One of the longest book titles reviewed in High Plains Journal offers a fun summary of the origins of farmyard animals.

The book’s official title “Know Your Hobby Animals: A Breed Encyclopedia—172 Breed Profiles of Chickens, Cows, Goats, Pigs, and Sheep” aptly givers a quick read with a photograph of each animal. The chapters are easy to follow and appropriately feature the European origin of most animals and it also takes note of several breeds that did have original roots in the United States, South America and the Pacific Rim.

Book Review cover.jpg

Know Your Hobby Animals: A Breed Encyclopedia

By Jack Byard

192 pages, $18.99 softcover

Publisher Fox Chapel

www.foxchapelpublishing.com, 800-457-9112

The author, Jack Byard, noted in his foreword that many areas are not accessible by agricultural machinery and farm animals can provide the most efficient way to maintain those areas. It was important for small stakeholders to help keep the stock viable for future challenges. Even stock that has lost luster still needs to preserved as a testament to their value to past, current and future generations.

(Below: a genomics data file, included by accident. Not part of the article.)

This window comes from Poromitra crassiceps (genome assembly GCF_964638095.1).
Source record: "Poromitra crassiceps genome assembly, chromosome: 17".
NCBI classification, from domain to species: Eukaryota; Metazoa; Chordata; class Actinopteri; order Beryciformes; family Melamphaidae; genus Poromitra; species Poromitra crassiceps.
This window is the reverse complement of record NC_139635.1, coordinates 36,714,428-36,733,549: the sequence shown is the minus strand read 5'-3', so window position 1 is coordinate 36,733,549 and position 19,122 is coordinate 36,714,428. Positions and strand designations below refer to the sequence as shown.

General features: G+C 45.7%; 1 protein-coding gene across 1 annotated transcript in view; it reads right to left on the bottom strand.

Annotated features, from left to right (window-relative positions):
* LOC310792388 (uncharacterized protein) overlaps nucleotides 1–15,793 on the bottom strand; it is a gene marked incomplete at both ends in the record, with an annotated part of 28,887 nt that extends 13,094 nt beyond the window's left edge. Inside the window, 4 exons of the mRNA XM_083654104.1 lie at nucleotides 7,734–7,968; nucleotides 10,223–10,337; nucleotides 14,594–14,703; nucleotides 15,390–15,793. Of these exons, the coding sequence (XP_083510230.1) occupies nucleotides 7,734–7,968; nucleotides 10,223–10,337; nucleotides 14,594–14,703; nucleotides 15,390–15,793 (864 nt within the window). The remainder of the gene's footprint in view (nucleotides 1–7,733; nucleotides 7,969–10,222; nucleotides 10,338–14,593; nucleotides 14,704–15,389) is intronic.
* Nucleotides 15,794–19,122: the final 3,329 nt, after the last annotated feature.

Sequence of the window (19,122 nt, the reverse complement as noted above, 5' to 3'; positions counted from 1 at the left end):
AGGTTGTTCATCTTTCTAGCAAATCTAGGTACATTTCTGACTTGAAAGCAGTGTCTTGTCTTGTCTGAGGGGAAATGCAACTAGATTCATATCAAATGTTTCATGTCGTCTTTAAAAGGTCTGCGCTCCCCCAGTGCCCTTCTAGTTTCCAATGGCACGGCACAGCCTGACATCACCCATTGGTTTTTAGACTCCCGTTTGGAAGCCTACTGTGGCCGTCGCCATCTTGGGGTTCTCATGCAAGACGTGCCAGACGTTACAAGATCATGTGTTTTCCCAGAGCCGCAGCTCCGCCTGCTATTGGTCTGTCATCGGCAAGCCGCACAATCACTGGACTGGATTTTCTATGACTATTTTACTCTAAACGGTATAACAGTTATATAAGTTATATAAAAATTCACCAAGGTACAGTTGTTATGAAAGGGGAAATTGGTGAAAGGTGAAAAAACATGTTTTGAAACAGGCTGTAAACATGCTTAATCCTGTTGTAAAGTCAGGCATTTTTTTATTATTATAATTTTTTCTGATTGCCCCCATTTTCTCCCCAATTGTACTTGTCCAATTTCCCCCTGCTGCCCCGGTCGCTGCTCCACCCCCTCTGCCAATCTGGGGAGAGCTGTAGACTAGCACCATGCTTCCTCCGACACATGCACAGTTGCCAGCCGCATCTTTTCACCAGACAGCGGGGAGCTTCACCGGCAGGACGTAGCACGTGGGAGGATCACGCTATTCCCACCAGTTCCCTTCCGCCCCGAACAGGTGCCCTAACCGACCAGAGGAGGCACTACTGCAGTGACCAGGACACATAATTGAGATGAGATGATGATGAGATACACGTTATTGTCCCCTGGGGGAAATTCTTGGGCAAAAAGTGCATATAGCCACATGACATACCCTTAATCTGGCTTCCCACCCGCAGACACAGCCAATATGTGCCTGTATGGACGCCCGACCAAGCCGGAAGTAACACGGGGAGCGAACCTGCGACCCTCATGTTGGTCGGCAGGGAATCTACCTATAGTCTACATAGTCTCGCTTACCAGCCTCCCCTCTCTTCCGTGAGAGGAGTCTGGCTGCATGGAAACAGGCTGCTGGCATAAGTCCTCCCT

Each section has an introduction to the subjects in the order provided in the title. While chickens may not exactly fit the definition of farm animals Byard correctly notes they continue to be an essential source of protein for the masses. The topic of backyard chickens has trended up in the past decade and in recent months there has been a spike in interest from people who desire to raise their own eggs.

The other sections look at the more traditional High Plains animal agriculture of cows, goats, pigs and sheep. One of the great fascinations is how the size of the animals in each category can vary in weight and size.

Byard’s book provides a quick read to show how many of the successful breeders from centuries ago identified favorable such as hardiness, nursing qualities and temperament. The breeders also had an eye on localized factors such as humidity and elevation. Those matters might not seem as important to an untrained eye that merely lumps individual breeds into a one-size-fits all category. Byard’s writing style gives a quick glimpse into why that is not the case.

Animals that are adaptable to any number of qualities the consumer wants, whether milk, meat or fleece, seem to rise up to the top. How man’s study of crossbreeding has left an important mark on expectations of future animal production and Byard touches on that subject with the right level of perspective. After all, if this book delved too much into that factor it would detract from the essence of the book.

“Know Your Hobby Animals: a Breed Encyclopedia—172 Breed Profiles of Chickens, Cows, Goats, Pigs, and Sheep” is a worthy read to introduce someone who is fascinated into common and uncommon origins of farmyard animals and a book to keep handy if he or she wants to further explore an individual breed.

Dave Bergmeier can be reached at 620-227-1822 or dbergmeier@hpj.com.

 

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